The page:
Ball python egg incubation
The Sutherlands use a Styrofoam shipping container as an egg box. The Styrofoam provides insulation against any minor fluctuations in the temperature in the incubator. A sheet of thick glass serves as a top for the egg box, allowing the eggs to easily be monitored during the incubation period without opening the container.
They use a mixture of one part perlite to two parts of vermiculite. To this they add one part of water to five parts of the vermiculite/perlite mixture. All of these ratios are by volume. In the amounts they use for each egg container, it is 10 cups of dry perlite, 20 cups of dry vermiculite, and 6 cups of water. This is thoroughly mixed and placed in the incubator at least a few days before egg laying, to allow the entire contents of the box to come up to temperature.
The incubator you use will vary based on your individual needs. The basic design of any incubator should fulfill the following requirements:
1. It should prevent excess heat and humidity loss.
2. It should have a constant and reliable heat source.
3. It needs to have a thermostat to control the temperatures.
You should also put the eggs in a secondary container. If you build an incubator yourself, be certain that the heat is evenly distributed throughout. Placing the heat element at the bottom of the incubator can facilitate the even distribution of heat. Alternately a fan can be used to prevent the air from layering, but the air movement caused by a fan can desiccate the eggs if the egg boxes are ventilated.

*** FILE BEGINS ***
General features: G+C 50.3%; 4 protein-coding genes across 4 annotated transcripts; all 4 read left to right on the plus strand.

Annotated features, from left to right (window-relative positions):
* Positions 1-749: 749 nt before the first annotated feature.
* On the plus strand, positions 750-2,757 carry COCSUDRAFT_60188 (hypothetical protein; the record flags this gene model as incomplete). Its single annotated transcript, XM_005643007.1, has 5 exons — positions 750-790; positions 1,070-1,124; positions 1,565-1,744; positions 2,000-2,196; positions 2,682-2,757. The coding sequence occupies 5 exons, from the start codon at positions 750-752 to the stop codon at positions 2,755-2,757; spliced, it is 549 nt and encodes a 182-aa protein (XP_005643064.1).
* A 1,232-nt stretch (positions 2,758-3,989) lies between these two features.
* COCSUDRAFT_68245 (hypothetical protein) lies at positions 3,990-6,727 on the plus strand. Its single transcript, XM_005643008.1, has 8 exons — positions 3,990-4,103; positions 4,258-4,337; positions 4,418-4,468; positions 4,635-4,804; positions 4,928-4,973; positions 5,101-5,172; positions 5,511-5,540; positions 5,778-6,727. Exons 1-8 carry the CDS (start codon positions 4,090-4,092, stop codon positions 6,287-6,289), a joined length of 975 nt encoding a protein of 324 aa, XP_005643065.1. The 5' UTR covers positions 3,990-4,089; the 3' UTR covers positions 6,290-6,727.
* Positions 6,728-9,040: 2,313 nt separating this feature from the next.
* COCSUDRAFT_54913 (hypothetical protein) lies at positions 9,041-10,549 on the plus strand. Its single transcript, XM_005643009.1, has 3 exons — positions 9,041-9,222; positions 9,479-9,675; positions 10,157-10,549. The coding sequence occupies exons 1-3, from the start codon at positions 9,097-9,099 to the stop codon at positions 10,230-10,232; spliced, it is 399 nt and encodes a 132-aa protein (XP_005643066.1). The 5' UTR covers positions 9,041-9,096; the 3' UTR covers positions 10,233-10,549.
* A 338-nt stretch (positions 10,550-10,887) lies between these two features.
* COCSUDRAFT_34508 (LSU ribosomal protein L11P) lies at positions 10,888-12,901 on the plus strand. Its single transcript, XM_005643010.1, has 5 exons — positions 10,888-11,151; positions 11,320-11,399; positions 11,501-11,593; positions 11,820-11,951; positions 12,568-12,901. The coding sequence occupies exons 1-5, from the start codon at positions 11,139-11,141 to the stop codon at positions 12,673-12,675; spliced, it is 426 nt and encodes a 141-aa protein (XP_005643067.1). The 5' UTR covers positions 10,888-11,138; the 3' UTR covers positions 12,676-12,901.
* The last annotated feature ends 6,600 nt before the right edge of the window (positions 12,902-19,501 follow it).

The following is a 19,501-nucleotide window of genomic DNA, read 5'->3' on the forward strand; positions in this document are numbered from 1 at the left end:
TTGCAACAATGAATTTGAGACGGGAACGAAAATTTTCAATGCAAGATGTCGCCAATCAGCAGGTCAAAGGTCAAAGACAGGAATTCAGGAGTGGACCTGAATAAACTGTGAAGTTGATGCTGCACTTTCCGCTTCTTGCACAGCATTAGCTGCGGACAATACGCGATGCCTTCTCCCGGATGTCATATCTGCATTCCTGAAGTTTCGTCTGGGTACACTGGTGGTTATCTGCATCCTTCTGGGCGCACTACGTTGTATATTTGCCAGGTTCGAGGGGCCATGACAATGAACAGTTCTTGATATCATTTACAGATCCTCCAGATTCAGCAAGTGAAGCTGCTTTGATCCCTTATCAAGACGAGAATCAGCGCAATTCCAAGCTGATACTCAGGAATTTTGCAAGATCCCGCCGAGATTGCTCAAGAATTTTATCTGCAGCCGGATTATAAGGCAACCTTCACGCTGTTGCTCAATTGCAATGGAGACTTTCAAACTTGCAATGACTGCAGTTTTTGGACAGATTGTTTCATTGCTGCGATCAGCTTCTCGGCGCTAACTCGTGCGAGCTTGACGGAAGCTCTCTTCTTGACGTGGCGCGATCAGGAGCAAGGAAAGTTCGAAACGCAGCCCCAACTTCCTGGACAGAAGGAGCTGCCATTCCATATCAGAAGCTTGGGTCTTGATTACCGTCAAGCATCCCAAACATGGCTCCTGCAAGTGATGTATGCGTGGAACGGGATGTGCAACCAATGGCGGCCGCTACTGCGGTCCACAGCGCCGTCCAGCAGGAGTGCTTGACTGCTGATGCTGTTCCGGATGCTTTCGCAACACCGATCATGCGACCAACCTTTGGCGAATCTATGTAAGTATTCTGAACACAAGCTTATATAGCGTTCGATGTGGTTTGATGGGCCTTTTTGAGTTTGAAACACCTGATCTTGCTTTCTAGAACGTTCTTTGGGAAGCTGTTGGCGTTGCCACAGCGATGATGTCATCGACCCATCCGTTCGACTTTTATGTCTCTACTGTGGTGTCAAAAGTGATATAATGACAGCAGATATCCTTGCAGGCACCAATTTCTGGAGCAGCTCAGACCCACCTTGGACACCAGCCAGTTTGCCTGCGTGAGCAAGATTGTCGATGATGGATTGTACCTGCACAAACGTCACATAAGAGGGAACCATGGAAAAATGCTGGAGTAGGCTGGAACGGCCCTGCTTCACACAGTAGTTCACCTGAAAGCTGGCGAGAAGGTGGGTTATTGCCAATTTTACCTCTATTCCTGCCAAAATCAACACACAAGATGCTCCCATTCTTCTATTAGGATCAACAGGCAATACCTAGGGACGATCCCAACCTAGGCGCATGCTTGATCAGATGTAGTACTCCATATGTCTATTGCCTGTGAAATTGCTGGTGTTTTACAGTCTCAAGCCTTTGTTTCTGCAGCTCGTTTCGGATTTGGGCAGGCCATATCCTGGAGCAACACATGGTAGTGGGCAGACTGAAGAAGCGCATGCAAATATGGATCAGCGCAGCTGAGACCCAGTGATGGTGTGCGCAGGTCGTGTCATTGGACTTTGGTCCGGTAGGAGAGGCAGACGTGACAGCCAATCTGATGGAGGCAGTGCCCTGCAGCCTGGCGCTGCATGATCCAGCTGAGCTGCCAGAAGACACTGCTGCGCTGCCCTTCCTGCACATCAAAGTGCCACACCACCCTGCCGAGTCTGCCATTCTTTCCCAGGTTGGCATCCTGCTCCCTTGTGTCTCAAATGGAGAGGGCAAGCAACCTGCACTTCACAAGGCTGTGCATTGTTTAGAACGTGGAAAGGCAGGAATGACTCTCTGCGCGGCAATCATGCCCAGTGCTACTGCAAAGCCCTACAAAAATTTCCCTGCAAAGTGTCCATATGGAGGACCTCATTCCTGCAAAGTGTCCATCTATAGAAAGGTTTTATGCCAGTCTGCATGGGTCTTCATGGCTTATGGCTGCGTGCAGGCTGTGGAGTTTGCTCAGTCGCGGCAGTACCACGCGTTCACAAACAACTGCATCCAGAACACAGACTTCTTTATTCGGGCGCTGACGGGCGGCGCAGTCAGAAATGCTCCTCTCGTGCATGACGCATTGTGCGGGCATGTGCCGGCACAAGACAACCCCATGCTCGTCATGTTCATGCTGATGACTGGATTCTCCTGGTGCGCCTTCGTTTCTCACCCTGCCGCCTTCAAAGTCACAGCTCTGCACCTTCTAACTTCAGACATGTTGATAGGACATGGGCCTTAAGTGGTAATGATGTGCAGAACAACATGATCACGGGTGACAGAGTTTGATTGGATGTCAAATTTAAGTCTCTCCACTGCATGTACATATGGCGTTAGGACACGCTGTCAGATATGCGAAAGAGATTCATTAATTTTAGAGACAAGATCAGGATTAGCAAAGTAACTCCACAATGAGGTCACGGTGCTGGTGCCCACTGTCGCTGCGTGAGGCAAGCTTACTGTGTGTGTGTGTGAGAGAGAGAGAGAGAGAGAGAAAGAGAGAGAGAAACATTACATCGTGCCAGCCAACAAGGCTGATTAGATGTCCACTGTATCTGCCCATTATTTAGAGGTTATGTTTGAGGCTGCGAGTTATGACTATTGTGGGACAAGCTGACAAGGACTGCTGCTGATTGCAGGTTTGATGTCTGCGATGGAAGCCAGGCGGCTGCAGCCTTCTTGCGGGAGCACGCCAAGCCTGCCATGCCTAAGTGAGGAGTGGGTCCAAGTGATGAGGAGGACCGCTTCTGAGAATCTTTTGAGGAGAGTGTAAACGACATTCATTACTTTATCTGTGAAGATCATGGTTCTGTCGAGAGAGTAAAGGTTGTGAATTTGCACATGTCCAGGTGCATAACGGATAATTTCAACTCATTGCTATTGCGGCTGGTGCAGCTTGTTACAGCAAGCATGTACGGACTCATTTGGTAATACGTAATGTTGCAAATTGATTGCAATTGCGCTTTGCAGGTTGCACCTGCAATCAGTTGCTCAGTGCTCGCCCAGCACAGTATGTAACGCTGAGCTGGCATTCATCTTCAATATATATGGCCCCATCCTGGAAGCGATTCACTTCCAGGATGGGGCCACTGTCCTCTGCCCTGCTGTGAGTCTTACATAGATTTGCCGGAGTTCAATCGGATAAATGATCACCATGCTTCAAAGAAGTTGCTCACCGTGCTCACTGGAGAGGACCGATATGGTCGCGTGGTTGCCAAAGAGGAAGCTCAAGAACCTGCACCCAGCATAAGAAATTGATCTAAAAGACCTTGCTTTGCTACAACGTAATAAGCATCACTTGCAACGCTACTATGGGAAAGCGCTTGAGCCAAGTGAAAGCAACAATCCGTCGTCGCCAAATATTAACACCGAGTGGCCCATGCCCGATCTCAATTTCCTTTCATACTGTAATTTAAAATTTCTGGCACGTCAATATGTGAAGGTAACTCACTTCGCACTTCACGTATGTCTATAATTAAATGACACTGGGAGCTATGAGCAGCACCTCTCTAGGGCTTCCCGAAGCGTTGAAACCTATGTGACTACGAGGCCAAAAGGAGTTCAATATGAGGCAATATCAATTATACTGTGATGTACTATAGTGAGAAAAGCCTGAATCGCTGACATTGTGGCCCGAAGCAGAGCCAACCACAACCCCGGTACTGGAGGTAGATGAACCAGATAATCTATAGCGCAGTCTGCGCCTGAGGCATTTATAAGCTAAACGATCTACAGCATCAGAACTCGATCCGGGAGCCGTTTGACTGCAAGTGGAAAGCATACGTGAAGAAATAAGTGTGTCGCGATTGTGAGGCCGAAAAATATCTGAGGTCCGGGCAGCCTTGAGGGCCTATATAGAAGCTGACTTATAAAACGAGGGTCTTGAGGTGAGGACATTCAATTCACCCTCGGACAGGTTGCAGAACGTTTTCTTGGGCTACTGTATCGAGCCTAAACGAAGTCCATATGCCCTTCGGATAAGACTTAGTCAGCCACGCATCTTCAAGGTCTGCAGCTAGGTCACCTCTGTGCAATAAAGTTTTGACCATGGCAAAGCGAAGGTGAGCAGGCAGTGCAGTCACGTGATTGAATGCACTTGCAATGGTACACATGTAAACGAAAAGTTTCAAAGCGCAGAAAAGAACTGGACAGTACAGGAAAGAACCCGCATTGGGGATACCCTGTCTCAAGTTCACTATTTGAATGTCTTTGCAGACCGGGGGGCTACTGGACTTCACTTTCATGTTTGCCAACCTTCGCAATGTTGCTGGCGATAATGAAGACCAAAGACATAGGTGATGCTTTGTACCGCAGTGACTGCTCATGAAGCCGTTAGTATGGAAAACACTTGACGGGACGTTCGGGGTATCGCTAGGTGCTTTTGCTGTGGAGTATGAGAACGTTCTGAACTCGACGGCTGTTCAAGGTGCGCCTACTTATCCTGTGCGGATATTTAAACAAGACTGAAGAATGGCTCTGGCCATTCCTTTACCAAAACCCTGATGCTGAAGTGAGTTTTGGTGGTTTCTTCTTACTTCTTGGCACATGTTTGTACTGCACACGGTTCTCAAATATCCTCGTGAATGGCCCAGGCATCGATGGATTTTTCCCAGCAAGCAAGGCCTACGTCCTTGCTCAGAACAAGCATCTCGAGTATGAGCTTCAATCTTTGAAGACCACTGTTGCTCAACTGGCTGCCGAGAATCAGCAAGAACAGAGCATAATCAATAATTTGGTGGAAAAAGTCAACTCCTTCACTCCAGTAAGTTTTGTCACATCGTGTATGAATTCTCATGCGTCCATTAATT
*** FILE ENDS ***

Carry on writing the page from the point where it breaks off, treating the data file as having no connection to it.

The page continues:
Any incubator that is appropriate for reptile eggs will work for ball python eggs, as long as it is large enough to hold the number of eggs you anticipate producing. If you only have a single clutch of eggs, something as simple as a Havabator will do fine. A Havabator is a small, economical Styrofoam incubator that is available from numerous sources including local feeders.
ONE IMPORTANT THING LEFT OUT IS THE TEMPS, IT SHOULD BE AROUND 89-90 F.